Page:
Thursday, August 25, 2016



From IMDB:


When Rebecca left home, she thought she left her childhood fears behind. Growing up, she was never really sure of what was and wasn't real when the lights went out...and now her little brother, Martin, is experiencing the same unexplained and terrifying events that had once tested her sanity and threatened her safety. A frightening entity with a mysterious attachment to their mother, Sophie, has reemerged. But this time, as Rebecca gets closer to unlocking the truth, there is no denying that all their lives are in danger...once the lights go out.

Lights Out (2016) on IMDb

Reviews 109 user | 204 critic

When a bloodthirsty supernatural being that lurks in the shadows preys upon a family, a young woman must fight to protect herself, save her little half-brother, and uncover a mystery about her family's shadowy past.

Rating: PG-13 (for terror throughout, violence including disturbing images, some thematic material and brief drug content)
Genre: Horror
Directed By: David F. Sandberg
Written By: Eric Heisserer
In Theaters: Jul 22, 2016 wide
Box Office: $1,601,441.00
Runtime: 81 minutes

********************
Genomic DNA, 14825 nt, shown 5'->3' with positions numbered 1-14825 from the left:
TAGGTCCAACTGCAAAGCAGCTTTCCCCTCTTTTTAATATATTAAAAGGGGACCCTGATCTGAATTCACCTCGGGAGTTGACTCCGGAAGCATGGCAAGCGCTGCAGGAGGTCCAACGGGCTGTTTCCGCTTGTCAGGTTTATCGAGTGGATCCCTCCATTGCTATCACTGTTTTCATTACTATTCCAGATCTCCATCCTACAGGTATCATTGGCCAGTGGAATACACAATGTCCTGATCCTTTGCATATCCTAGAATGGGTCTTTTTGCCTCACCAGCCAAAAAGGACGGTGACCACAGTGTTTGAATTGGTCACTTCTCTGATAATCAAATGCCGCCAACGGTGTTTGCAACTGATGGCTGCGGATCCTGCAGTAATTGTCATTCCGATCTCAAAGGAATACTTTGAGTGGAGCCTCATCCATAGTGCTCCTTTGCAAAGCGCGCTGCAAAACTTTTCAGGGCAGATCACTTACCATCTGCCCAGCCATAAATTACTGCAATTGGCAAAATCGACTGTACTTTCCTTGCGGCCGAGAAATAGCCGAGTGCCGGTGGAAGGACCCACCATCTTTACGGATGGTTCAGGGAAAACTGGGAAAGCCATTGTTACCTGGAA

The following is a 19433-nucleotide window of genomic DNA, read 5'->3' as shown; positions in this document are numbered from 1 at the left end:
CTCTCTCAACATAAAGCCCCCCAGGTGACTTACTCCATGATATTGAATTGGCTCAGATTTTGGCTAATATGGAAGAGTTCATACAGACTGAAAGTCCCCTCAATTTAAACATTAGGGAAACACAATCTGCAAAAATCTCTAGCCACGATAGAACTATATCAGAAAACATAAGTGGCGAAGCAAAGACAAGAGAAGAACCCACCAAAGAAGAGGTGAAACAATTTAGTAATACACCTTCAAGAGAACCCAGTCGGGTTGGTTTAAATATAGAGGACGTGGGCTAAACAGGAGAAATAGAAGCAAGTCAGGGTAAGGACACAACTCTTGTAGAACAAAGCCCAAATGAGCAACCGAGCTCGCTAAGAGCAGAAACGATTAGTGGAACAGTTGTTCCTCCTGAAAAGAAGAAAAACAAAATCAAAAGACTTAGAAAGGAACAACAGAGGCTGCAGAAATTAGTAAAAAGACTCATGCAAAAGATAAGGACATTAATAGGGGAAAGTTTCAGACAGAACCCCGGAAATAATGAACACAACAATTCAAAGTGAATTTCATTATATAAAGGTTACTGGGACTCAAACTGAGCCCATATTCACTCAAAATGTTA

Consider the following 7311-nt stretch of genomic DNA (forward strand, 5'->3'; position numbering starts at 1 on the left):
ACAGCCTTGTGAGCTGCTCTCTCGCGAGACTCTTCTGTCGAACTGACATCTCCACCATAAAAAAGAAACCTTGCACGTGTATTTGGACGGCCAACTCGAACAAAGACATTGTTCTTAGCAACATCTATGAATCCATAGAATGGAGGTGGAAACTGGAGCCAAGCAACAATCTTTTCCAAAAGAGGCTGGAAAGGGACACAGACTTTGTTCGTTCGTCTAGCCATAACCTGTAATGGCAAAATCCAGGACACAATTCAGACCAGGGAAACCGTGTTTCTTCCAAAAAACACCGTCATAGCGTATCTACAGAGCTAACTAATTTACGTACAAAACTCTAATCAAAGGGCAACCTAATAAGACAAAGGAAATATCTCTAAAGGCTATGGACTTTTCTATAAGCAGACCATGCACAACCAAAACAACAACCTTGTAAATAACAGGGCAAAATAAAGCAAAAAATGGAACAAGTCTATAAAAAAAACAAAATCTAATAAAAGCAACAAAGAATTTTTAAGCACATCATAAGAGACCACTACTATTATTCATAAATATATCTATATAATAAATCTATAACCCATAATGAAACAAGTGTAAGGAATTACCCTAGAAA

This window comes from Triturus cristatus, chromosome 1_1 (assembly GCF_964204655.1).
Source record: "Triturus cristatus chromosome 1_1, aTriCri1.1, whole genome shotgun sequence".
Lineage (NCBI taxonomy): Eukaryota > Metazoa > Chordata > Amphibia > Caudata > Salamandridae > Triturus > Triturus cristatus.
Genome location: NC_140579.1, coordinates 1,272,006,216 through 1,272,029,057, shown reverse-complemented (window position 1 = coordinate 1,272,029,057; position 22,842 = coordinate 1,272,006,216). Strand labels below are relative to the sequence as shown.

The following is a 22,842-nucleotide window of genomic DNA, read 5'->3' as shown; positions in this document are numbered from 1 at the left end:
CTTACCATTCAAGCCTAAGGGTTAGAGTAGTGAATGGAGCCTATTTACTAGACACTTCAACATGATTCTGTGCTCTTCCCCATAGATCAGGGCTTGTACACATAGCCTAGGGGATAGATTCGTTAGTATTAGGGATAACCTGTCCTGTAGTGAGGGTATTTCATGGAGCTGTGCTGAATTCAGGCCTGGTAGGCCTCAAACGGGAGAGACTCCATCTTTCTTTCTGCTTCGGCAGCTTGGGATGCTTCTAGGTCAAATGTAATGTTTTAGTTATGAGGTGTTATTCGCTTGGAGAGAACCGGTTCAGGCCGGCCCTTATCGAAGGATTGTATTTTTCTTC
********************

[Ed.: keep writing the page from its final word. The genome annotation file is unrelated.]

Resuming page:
Average Rating: 6.3/10
Reviews Counted: 139
Fresh: 105
Rotten: 34

Critics Consensus: Lights Outmakes skillful use of sturdy genre tropes -- and some terrific performances -- for an unsettling, fright-filled experience that delivers superior chills without skimping on story.

AUDIENCE SCORE 68% liked it
Average Rating: 3.6/5
User Ratings: 19,555

This time it is all mom's fault. ©Warner Bros.

What was once a creepy and intriguing 3 minute video becomes a creepy and somewhat entertaining 80 minute movie...

So in 2013 David F. Sandberg made creepy little video about a woman who on her way to her bedroom turns off the hall lights and begins to see a human silhouette in the dark. Turning on the lights makes it go away but turning it off again brings it back. Anyway, I think it's better that you watch it instead of me writing it out.

That little short eventually got shared and shared and became sort of viral. Viral enough that it caught the attention of Hollywood. That little short was apparently made with;